Here’s Where to go When Cold Weather Strikes in Halton Hills

 

It looks like the cold weather is here to stay in Halton. 

This may seem evident after the weather the Halton Region, and most areas of the GTA, saw this past weekend. 

Luckily, the Town of Halton Hills was prepared for this recent storm and future storms we may see this winter season. 

We are ready for another Canadian winter,” Mayor Rick Bonnette in a recent press release. 

The priority is always the safety of our residents - whether people are travelling our roads or seeking shelter, the municipality is prepared.” 

The municipality is in charge of winter maintenance which includes managing over 1,000 km of roads, 157 km of sidewalks, and 27 municipal parking lots, and providing snow clearing in a priority sequence beginning with major arterial roads.

The Town of Halton Hills is prepared with plows, sanders, and salters.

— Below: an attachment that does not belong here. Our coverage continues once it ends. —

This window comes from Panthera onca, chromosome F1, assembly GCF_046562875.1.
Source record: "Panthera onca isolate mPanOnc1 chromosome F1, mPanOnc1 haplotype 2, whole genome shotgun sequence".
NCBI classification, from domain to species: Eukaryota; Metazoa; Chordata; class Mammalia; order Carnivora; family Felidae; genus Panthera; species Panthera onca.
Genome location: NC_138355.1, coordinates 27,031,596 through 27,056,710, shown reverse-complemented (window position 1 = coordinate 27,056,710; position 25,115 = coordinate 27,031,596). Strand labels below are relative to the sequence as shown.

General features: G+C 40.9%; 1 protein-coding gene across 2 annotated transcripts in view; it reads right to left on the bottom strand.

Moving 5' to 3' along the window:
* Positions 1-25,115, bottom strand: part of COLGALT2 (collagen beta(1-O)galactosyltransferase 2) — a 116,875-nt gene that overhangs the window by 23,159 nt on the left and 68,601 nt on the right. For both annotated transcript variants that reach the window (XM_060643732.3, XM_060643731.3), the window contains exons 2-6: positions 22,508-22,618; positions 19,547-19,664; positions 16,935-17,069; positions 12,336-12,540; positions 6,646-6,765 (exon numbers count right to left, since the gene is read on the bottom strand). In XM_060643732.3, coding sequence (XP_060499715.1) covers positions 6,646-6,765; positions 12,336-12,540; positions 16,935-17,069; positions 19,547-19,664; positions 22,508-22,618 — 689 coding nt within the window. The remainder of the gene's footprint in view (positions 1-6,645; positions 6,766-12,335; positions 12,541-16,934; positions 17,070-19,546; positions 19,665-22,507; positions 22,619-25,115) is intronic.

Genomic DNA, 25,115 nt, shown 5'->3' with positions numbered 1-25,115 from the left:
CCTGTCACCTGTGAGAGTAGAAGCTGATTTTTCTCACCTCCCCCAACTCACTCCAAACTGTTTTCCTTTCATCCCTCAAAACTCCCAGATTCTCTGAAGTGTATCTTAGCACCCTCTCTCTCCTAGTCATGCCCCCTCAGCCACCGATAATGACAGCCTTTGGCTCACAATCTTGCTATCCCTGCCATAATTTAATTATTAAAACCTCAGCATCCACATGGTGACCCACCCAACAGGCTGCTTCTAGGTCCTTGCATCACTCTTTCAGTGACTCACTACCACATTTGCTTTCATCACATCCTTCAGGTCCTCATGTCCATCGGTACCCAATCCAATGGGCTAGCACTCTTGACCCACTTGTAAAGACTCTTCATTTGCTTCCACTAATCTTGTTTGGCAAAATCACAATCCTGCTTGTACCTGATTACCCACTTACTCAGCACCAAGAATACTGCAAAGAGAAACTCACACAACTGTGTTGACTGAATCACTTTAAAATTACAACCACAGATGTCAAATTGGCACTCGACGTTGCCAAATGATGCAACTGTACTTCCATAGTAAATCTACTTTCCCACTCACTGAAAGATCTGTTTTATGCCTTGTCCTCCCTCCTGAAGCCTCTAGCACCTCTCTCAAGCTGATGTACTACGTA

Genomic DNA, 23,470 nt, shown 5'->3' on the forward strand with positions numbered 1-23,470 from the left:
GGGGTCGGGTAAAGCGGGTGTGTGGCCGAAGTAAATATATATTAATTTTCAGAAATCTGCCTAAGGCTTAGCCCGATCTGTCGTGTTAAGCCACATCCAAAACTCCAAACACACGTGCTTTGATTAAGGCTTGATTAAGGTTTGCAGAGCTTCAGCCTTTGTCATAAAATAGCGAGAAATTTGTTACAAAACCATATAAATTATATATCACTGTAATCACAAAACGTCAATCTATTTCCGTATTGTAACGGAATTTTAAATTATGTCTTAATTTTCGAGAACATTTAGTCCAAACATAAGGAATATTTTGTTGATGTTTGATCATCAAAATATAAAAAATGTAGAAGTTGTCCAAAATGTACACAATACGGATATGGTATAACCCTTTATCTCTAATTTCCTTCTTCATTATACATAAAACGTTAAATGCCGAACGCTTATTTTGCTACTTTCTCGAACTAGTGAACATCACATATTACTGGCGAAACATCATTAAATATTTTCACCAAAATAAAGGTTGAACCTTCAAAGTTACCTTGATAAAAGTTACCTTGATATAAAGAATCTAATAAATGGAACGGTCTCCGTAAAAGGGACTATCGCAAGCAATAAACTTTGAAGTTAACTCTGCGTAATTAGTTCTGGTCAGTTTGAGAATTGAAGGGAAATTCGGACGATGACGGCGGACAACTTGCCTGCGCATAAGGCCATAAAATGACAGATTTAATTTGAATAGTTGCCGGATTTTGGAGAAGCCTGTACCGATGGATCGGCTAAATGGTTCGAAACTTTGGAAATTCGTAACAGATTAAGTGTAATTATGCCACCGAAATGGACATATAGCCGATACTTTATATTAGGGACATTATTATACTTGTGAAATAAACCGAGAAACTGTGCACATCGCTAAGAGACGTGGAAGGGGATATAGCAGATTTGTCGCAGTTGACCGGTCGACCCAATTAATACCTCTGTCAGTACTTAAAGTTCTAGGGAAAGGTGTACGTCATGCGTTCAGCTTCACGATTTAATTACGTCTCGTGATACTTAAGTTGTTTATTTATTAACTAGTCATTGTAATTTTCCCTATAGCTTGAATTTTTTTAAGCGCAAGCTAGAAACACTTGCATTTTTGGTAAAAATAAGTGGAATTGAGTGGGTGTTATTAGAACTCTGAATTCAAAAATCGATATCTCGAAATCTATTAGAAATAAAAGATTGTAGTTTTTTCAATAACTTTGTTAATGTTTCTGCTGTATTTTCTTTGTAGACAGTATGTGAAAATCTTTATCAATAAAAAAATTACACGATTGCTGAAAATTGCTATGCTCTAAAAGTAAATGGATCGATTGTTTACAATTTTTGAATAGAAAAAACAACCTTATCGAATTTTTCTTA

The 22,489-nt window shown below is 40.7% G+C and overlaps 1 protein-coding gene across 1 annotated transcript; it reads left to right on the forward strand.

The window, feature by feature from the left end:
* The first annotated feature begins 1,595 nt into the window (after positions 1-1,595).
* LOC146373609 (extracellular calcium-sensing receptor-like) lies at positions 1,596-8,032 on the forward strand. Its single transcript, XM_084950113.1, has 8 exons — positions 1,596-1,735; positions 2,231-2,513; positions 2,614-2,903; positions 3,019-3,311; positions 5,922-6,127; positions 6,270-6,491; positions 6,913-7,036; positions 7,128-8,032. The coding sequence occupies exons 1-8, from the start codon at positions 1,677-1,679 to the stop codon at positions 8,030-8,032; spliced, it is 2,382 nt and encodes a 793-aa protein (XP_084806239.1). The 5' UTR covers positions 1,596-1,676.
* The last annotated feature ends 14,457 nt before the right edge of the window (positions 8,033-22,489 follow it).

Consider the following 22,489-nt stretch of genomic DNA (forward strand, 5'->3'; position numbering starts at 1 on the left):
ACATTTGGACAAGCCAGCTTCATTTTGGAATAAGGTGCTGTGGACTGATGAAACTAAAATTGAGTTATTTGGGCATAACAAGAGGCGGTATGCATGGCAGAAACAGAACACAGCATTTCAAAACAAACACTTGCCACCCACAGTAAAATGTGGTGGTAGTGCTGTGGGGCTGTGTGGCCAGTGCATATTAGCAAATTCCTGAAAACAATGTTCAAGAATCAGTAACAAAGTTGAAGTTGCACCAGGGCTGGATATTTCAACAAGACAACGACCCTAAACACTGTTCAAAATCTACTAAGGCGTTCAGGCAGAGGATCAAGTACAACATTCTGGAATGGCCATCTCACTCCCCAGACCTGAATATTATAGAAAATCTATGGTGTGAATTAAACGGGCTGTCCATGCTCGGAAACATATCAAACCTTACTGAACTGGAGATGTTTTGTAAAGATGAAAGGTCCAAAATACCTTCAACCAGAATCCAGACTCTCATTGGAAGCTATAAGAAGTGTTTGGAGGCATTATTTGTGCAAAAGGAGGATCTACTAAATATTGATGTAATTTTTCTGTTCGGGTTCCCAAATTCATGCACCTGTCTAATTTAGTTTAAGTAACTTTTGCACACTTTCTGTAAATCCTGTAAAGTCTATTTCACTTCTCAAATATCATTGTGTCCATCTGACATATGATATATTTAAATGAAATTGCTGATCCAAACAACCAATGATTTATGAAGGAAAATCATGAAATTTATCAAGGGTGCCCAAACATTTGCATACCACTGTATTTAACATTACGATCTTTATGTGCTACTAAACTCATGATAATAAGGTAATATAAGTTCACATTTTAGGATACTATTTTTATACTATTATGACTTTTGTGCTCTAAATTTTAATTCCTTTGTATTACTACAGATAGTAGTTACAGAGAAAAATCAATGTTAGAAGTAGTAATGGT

The town is also prepared to accommodate residents who are looking for a place to go when cold weather strikes.

Designated warming centres are available throughout the town in the event the Halton Region issues a “Cold Alert”.

Halton Hills’ Warming Centre locations are as follows:

* Mold-Masters SportsPlex - 221 Guelph Street, Georgetown
* Acton Arena & Community Centre - 415 Queen Street, Acton
* Halton Hills Cultural Centre & Library (Georgetown Branch) - 9 Church Street, Georgetown
* Halton Hills Public Library (Acton Branch) - 17 River Street, Acton
* Halton Hills Town Hall - 1 Halton Hills Drive, Georgetown
* Gellert Community Centre - 10241 8th Line, Georgetown 

Residents are encouraged to call ahead or check the Town’s website at haltonhills.ca/warmingcentres for more information including times and map location.

For further information, call the Town at 905-873-2601 ext. 2261, or visit the town’s social media handles.

Facebook: Facebook.com/TownOfHaltonHills

Twitter: @_HaltonHills

Extreme Cold Weather Alerts, according to the press release, are issued when temperatures are anticipated to fall below -15 degrees (without wind-chill), or when severe conditions warrant alerting the community to the risks of prolonged exposure.

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